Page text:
A Brief History of Hypnosis
Concepts, beliefs and practices related to hypnosis and hypnotherapy have been documented since prehistoric to modern times. The Hindus of ancient India, often took their sick to the temples to be cured by hypnotic suggestion or “temple sleep,” which is the practice of staying at a temple for a night of meditational self-observance and communication with the gods.
During the 18th Century, there was a popularization of hypnosis which stemmed from the work of Franz Mesmer, a physician from Austria, who theorized and studied effects he called “animal magnetism” or “mesmerism” (a term still popular to this day). Mesmer was the first person in the Western world to attempt to propose a scientific basis for the positive effects of hypnosis, but he was a very polarizing character, in that he was a fan of performing mass hypnotic inductions, and dressing up in a cloak while playing ethereal music on a glass harmonica.
In modern times, Harry Arons can be credited as the biggest contributor to the acceptance of hypnosis as a serious therapeutic tool for helping others, because of his advanced professional training courses which have trained thousands of doctors, psychologists & psychiatrists in hypnotherapy.
Arons founded the Association to Advance Ethical Hypnosis and was the former Executive Director of the International Society for Professional Hypnosis. He also acted as a consultant to physicians, dentists, and psychologists, and was the editor of Hypnosis Quarterly, author of “New Master Course in Hypnotism”, and co-author of “Handbook of Professional Hypnosis” with Marne F. H. Bubeck.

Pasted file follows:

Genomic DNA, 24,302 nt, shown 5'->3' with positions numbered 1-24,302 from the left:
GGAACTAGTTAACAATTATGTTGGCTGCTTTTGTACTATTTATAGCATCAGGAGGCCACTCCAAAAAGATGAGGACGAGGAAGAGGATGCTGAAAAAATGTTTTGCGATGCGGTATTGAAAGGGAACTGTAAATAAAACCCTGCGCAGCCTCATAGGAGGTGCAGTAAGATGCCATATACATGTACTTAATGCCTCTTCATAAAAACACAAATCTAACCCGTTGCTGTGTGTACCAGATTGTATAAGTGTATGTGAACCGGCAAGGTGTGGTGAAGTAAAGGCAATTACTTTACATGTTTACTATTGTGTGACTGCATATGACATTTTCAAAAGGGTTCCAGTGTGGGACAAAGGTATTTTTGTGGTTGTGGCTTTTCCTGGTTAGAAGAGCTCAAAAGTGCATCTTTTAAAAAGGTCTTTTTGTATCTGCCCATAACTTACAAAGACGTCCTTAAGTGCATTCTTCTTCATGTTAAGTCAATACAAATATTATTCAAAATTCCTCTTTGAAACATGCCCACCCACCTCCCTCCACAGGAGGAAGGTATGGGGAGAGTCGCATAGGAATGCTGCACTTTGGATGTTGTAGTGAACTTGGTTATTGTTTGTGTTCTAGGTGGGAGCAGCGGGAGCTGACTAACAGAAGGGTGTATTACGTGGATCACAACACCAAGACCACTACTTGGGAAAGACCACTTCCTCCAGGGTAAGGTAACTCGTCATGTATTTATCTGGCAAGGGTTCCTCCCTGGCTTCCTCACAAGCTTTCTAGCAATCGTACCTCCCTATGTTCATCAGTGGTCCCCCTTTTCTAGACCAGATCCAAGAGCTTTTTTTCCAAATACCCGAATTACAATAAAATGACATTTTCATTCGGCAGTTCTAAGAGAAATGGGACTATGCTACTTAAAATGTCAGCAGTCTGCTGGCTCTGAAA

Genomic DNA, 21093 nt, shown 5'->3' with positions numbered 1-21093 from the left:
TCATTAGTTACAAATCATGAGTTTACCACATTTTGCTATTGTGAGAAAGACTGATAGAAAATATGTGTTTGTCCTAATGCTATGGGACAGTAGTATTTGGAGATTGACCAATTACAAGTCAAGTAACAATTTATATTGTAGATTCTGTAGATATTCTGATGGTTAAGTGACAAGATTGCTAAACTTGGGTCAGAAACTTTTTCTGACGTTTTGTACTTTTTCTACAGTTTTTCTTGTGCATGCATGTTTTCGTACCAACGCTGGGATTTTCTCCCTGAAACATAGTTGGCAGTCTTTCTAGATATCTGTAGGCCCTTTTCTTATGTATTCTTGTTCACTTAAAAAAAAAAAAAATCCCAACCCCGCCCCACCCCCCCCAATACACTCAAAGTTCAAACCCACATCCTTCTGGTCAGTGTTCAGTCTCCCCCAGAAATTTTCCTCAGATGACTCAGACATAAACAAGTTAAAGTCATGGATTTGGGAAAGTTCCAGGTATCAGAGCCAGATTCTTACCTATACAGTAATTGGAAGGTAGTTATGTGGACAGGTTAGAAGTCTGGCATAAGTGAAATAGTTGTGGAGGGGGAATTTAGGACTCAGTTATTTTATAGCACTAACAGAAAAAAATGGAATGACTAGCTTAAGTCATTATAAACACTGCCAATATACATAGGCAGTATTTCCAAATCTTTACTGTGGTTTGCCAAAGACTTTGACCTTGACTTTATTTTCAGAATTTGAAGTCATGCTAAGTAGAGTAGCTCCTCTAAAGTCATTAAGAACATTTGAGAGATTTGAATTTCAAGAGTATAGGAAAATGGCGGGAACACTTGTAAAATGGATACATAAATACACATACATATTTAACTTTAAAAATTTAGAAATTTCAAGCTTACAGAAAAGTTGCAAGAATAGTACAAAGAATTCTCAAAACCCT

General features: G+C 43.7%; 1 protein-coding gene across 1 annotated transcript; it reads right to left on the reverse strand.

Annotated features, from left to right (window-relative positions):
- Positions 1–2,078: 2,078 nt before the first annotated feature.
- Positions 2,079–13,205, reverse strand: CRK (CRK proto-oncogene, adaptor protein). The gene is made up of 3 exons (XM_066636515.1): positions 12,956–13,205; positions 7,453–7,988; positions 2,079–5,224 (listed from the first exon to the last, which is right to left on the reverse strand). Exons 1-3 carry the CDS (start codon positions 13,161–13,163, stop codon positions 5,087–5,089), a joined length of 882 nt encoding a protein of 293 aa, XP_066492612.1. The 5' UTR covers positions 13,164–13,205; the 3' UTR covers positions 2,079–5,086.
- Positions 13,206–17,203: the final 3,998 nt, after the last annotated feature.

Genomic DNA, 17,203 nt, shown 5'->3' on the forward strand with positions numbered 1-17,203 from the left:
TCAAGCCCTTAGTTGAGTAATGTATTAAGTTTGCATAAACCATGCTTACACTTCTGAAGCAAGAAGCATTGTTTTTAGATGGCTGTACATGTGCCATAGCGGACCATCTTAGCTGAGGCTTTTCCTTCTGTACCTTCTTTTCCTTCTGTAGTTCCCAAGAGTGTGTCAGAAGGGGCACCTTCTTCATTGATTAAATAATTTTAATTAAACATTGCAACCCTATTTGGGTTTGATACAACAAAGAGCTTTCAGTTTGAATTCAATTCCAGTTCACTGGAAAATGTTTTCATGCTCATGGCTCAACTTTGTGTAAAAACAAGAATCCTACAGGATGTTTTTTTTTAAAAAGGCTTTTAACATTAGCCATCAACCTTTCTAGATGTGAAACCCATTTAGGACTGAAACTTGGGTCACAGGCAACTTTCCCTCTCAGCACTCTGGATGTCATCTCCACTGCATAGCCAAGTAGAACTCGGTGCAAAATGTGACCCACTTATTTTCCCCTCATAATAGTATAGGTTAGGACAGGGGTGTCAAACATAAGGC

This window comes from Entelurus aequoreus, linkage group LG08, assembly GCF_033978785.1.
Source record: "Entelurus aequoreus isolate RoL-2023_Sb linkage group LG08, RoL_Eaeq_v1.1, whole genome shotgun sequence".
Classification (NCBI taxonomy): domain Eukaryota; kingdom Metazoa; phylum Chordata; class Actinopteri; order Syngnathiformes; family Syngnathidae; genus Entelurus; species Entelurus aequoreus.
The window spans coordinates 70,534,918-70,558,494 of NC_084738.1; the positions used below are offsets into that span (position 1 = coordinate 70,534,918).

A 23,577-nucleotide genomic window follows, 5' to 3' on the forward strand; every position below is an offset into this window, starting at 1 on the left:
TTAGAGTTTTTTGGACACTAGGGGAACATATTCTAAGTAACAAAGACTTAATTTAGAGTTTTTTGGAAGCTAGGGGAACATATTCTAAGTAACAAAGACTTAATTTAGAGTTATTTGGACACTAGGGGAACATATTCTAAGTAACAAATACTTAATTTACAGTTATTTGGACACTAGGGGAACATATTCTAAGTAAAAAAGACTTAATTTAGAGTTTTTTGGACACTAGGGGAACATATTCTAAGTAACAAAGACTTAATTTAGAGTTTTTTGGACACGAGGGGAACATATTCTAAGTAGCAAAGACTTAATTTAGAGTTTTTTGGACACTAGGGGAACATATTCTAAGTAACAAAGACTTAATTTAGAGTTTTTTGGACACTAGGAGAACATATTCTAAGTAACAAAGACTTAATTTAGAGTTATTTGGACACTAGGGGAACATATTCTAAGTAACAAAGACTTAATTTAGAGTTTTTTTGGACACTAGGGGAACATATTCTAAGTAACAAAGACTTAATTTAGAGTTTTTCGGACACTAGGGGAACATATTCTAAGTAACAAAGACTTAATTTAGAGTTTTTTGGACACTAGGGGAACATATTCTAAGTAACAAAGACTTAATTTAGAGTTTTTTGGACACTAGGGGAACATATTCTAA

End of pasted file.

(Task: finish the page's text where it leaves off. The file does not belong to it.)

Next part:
While Arons was a pioneer in helping hypnosis segue from “mysticism” to mainstream , there are still many misconceptions about hypnosis to this day, which seem to stem from sensationalized “acts” like Mesmer’s where a hypnotist somehow convinces an audience to cluck like a chicken after they’ve gotten very sleepy.
Interestingly enough, hypnosis at it’s purest essence is nothing like the sensationalized version. It’s actually a wonderful tool for unlocking the blockages that are lingering in your subconscious mind, in order to awaken to your greatest potential – by reprogramming your thought patterns. Hypnosis is very similar to meditation, and can be viewed as meditation “with a goal”.
Another common misconception is that in order to be hypnotized, you must be in the presence of a hypnotist – but you can actually hypnotize yourself and experience a plethora of positive side effects.
Positive Benefits of Self Hypnosis
- relaxation of the body, mind, and soul
- rejuvenation of energy
- restored ability for managing stress or heavy challenges
- healing of various illnesses that are closely-associated with the mind and the body
- emotional stability
- positive outlook
- enhancement of cognition and mind function
- increased connection to the “inner self” and enhanced feelings of creativity
- freedom from vices and addictions such as alcohol, cigarettes, and various medications such as tranquilizers or narcotics
- confidence/will power
- increased development of the power of mind
The video below from celebrated hypnotist Grace Smith, provides an easy method of self-hypnosis, so you can experiment for yourself and experience the lasting benefits of this incredible practice.
Originally posted @ Evolve & Ascend